In Antarctica, the interaction of permanent thick ice shelf (that constantly floats atop the sea), sea ice (that is subject to melt cycles, and some years even melts to the point where it breaks up and floats out to the ocean) and the stationary rock of the coastline, can cause the ice near the shore to buckle and push up chunks into formations called pressure ridges. The pressure ridges are dynamic and constantly changing due to the action of the forces described above along with the 24-hour summer sun. Summertime temperatures at McMurdo when I was there mostly stayed in the 15 to 30 degree Fahrenheit range, and only a few times that I recall got into the upper 30s (and once a balmy 43 degrees — a few of the young guys took advantage of that heat wave to walk around in shorts!). But even in below-freezing air temperatures, when the sun beats down on the ice, it softens and sometimes melts. Then there are icicles, large chunks splitting off and falling, or gravity sometimes causes a chunk of snow to bend and flop over like a draped cloth.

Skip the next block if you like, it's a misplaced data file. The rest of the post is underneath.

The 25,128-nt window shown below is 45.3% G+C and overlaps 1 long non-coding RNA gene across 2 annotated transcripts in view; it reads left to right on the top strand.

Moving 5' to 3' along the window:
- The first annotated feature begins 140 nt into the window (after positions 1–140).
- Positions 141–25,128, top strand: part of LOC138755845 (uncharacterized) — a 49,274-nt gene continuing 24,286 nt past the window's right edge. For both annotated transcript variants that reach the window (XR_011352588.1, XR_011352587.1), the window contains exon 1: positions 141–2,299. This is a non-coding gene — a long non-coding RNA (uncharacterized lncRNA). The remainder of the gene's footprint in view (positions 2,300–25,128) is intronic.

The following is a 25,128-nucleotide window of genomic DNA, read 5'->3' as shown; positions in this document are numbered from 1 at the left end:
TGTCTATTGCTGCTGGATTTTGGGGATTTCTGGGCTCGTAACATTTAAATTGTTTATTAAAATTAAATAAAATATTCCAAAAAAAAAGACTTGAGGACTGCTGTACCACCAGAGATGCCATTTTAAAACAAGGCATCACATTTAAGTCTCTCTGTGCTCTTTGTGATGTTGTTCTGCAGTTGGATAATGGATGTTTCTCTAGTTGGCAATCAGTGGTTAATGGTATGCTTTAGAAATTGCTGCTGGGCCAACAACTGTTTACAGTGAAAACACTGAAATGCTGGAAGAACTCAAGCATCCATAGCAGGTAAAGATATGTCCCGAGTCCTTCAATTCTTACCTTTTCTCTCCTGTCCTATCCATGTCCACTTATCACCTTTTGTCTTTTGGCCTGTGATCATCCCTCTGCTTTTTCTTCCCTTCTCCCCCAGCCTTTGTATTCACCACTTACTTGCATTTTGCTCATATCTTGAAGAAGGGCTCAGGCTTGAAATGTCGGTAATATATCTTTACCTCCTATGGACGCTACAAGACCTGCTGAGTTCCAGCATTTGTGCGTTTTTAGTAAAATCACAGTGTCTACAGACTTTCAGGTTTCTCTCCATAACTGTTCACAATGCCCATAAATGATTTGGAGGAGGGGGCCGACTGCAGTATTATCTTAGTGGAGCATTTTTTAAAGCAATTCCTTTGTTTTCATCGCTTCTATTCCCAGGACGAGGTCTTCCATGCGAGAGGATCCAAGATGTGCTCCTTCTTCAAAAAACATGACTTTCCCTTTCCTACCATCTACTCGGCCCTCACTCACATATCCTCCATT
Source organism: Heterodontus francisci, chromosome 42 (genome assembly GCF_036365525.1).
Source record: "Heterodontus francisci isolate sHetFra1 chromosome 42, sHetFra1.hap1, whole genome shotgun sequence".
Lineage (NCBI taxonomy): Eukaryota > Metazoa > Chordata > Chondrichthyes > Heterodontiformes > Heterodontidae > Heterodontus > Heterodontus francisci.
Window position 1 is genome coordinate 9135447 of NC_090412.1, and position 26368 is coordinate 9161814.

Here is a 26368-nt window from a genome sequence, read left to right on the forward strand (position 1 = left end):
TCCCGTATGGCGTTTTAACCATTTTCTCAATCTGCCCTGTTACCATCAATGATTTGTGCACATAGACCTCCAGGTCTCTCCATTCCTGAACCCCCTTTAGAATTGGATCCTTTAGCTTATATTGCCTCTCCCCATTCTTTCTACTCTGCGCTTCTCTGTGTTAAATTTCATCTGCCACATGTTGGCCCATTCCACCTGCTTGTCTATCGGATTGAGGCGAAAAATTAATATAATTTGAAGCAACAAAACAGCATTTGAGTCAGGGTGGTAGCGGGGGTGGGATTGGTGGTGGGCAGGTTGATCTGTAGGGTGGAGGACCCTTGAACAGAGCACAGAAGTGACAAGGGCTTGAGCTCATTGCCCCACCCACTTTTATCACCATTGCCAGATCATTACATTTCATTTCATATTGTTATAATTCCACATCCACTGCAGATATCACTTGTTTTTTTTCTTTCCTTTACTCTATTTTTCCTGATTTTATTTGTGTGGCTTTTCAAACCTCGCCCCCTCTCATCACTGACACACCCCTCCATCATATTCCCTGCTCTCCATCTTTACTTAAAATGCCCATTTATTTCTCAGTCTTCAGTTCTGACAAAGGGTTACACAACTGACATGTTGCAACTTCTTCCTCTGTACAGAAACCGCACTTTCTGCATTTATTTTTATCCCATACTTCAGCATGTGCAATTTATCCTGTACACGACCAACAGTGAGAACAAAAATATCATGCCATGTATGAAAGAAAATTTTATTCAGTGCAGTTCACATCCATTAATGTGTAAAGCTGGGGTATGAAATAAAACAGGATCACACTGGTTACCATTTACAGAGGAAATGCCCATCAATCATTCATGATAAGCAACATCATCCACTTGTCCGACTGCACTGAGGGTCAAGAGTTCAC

Because of the ice shelf and sea ice dynamics, there are also cracks in the ice and melt pools on the surface that widen and deepen as the air warms (one of those was prominently featured in my post about Mt. Erebus). So there is a small window of time from November until mid-December when it is safe to walk out on the ice to get close to the pressure ridges. The McMurdo Recreation Department leads evening tours for the workers and others in residence there during that rare period. I went on two such trips, on November 24th and 30th. These photographs are, essentially, documentations of ephemeral formations: even though these photo sessions were only six days apart some of the ice had already changed in that brief time.
Where there is a nice-sized crack in the sea ice near the shore of McMurdo Sound or one of its islands, chances are you’ll find a group of Weddell seals laying out along it. Cracks give them a head start in chewing out a seal-sized hole in the ice where they can haul themselves out of the water for a break from non-stop swimming and foraging for food. I’ve never seen an animal that sleeps more soundly than a Weddell seal! They also give birth and nurse their pups on the ice. At least one of the Scott Base seals had a pup: